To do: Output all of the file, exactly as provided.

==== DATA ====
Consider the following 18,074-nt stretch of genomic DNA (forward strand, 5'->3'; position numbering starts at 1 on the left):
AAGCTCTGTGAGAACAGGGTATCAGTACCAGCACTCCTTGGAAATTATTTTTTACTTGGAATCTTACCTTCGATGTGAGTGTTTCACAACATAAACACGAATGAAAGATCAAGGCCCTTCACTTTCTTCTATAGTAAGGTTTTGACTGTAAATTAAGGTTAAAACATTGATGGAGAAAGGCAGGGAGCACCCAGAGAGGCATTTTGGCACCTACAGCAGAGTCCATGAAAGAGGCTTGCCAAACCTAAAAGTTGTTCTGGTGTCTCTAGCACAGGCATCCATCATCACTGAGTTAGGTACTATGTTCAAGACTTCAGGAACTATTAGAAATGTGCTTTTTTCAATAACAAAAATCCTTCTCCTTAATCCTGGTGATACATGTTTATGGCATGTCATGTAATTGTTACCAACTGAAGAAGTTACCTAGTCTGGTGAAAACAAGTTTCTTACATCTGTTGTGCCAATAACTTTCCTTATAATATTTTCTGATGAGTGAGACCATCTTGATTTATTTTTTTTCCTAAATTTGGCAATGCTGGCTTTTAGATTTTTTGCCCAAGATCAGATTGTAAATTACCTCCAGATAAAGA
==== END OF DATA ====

Consider the following 18,074-nt stretch of genomic DNA (forward strand, 5'->3'; position numbering starts at 1 on the left):
AAGCTCTGTGAGAACAGGGTATCAGTACCAGCACTCCTTGGAAATTATTTTTTACTTGGAATCTTACCTTCGATGTGAGTGTTTCACAACATAAACACGAATGAAAGATCAAGGCCCTTCACTTTCTTCTATAGTAAGGTTTTGACTGTAAATTAAGGTTAAAACATTGATGGAGAAAGGCAGGGAGCACCCAGAGAGGCATTTTGGCACCTACAGCAGAGTCCATGAAAGAGGCTTGCCAAACCTAAAAGTTGTTCTGGTGTCTCTAGCACAGGCATCCATCATCACTGAGTTAGGTACTATGTTCAAGACTTCAGGAACTATTAGAAATGTGCTTTTTTCAATAACAAAAATCCTTCTCCTTAATCCTGGTGATACATGTTTATGGCATGTCATGTAATTGTTACCAACTGAAGAAGTTACCTAGTCTGGTGAAAACAAGTTTCTTACATCTGTTGTGCCAATAACTTTCCTTATAATATTTTCTGATGAGTGAGACCATCTTGATTTATTTTTTTTCCTAAATTTGGCAATGCTGGCTTTTAGATTTTTTGCCCAAGATCAGATTGTAAATTACCTCCAGATAAAGA